“Major banks have masked their risk levels in the past five quarters by temporarily lowering their debt just before reporting it to the public, according to data from the Federal Reserve Bank of New York. A group of 18 banks….understated the debt levels used to fund securities trades by lowering them an average of 42 per cent at the end of each of the past five quarterly periods, the data show. The banks, which publicly release debt data each quarter, then boosted the debt levels in the middle of successive quarters.” (“Big Banks Mask Risk Levels”, Kate Kelly, Tom McGinty, Dan Fitzpatrick, Wall Street Journal)
The “repo 105″ flap was further complicated by suspicions that Lehman was assisted in its effort by the Federal Reserve Bank of New York which, at the time, was headed by former Secretary of the Treasury, Timothy Geithner. Here is a short recap of what transpired between the Geithner’s NY Fed and Lehman according to ex-regulator William Black and former NY governor Eliot Spitzer from an article on Huffington Post:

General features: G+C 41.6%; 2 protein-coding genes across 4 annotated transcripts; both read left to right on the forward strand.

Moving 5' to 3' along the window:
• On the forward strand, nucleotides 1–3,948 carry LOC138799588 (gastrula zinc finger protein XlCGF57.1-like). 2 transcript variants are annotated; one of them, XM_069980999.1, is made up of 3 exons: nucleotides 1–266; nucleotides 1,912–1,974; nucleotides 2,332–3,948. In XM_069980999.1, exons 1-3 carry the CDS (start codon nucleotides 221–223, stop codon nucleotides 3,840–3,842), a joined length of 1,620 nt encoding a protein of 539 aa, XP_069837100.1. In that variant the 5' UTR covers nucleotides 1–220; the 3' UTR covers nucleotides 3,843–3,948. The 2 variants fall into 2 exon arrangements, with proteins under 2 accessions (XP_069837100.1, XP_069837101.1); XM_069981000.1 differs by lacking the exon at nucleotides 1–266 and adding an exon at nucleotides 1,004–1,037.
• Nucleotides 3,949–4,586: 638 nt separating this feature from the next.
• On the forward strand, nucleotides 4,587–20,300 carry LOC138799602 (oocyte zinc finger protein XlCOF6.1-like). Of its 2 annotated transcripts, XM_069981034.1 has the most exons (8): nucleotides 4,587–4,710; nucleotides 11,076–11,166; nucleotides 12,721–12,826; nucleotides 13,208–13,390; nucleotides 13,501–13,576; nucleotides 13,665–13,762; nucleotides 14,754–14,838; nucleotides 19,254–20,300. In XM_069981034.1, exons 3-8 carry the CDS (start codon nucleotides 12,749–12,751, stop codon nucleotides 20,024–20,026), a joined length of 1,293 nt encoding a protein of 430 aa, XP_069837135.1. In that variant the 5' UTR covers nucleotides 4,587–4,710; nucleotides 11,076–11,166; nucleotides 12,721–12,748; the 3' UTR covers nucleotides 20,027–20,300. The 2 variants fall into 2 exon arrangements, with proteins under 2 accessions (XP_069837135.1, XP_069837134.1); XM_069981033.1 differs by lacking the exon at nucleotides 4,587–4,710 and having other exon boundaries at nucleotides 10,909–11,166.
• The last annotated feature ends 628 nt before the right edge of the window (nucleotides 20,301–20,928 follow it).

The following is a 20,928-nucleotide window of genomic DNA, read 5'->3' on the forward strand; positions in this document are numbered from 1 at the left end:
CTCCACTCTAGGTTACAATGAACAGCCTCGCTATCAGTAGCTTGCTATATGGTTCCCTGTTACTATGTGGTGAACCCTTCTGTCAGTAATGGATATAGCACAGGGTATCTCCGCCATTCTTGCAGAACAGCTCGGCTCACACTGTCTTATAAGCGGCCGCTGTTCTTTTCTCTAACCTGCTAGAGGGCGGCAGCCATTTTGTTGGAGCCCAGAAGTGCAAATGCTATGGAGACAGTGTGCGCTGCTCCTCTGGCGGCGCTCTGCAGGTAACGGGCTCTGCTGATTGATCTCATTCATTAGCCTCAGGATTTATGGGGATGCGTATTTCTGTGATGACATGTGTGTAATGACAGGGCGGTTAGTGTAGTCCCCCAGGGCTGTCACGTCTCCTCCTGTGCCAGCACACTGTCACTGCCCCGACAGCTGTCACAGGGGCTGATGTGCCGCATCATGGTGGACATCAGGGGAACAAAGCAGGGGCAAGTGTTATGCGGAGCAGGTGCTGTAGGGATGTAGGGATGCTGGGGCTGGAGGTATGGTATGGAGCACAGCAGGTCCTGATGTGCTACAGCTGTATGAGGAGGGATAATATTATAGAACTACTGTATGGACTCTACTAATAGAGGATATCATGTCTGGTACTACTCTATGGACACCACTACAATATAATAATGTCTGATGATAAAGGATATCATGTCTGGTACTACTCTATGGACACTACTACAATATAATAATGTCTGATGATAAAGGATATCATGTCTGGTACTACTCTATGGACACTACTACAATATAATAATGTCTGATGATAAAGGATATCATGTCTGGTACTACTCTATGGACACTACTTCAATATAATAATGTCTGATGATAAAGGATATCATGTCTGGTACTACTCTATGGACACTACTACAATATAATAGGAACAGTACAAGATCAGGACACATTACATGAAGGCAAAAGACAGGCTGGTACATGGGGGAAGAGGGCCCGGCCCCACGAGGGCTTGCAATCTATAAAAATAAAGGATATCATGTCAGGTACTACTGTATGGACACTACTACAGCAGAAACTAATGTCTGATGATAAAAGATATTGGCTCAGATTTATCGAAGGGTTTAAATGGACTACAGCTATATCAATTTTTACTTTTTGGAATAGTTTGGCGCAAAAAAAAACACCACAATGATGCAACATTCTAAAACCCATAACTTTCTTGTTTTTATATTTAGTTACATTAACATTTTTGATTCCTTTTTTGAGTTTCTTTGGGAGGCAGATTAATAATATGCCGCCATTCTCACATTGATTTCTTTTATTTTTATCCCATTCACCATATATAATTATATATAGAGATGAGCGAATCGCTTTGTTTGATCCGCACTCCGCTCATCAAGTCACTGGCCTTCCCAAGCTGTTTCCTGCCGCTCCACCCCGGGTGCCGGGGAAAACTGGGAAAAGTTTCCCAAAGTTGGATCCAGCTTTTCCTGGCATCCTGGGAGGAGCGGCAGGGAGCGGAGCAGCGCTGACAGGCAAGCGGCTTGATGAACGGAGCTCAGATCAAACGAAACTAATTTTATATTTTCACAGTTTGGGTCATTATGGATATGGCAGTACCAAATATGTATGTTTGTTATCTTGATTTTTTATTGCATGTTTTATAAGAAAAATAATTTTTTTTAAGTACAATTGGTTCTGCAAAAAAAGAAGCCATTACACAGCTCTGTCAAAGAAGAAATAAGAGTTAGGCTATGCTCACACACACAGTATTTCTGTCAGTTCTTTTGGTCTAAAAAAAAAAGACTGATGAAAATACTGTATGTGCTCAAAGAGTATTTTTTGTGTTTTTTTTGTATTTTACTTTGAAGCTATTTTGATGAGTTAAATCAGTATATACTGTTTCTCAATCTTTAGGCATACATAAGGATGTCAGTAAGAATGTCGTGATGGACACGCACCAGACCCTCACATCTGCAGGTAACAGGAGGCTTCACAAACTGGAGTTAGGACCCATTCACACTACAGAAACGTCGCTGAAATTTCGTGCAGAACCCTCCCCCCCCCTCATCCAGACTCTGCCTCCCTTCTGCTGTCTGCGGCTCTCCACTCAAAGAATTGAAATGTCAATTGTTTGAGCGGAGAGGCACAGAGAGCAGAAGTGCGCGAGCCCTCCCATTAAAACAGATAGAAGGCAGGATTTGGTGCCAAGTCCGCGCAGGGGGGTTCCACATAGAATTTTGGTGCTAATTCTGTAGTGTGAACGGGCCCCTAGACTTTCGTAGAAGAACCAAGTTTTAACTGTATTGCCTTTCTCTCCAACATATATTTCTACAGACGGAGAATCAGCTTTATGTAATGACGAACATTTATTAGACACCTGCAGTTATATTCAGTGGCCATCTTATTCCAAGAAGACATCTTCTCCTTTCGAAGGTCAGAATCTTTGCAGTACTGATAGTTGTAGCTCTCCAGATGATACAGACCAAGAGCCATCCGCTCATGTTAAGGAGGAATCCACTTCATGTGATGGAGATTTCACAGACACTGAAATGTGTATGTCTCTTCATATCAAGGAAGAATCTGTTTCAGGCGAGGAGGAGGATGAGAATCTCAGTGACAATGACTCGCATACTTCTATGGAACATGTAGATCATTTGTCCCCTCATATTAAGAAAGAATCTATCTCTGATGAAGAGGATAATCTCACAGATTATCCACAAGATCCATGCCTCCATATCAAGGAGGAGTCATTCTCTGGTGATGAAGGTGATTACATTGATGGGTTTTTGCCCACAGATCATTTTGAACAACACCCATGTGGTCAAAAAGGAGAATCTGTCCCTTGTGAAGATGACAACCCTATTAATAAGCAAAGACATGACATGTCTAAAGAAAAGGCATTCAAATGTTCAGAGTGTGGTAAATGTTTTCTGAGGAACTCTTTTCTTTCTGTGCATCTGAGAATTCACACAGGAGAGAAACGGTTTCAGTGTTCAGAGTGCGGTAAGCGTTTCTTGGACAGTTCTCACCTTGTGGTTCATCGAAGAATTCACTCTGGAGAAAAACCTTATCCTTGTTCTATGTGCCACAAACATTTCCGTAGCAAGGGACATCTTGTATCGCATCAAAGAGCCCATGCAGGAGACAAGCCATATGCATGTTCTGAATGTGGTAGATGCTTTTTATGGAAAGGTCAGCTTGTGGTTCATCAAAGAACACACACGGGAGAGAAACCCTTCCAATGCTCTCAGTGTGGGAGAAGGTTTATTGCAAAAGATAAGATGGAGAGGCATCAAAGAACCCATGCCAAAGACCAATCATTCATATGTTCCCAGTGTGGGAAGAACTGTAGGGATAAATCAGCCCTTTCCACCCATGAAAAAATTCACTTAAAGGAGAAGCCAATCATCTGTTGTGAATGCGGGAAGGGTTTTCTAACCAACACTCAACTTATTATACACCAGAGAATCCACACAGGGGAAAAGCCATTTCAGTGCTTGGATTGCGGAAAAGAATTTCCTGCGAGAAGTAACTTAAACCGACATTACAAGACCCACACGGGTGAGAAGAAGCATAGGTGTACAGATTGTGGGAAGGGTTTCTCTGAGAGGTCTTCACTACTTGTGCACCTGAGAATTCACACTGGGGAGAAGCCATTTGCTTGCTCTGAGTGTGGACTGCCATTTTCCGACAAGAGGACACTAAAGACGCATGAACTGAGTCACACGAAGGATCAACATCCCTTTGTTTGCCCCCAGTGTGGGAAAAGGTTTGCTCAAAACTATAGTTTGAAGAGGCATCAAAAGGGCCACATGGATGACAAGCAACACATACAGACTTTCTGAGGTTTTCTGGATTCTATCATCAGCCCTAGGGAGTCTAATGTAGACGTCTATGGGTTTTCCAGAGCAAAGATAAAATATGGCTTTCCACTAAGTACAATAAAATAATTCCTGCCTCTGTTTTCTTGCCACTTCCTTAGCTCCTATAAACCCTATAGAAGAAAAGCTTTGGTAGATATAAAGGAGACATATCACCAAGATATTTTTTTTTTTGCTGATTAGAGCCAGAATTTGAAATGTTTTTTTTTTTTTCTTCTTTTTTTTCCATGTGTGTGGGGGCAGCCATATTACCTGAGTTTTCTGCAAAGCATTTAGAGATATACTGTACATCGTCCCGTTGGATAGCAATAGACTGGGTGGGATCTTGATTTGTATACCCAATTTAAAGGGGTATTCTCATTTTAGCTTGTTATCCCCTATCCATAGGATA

“The FRBNY [i.e., New York Fed] knew that Lehman was engaged in smoke and mirrors designed to overstate its liquidity and, therefore, was unwilling to lend as much money to Lehman…
The Fed’s behavior made it clear that officials didn’t believe they needed to do more with this information. The FRBNY remained willing to lend to an institution with misleading accounting and neither remedied the accounting nor notified other regulators who may have had the opportunity to do so…… We now know from Valukas and from former Treasury Secretary Paulson that the Treasury and the Fed knew that Lehman was massively overstating its on-book asset values.” (Time for the Truth” William Black and Eliot Spitzer, Huffington Post)
Yves Smith over at Naked Capitalism summed it up perfectly at the time: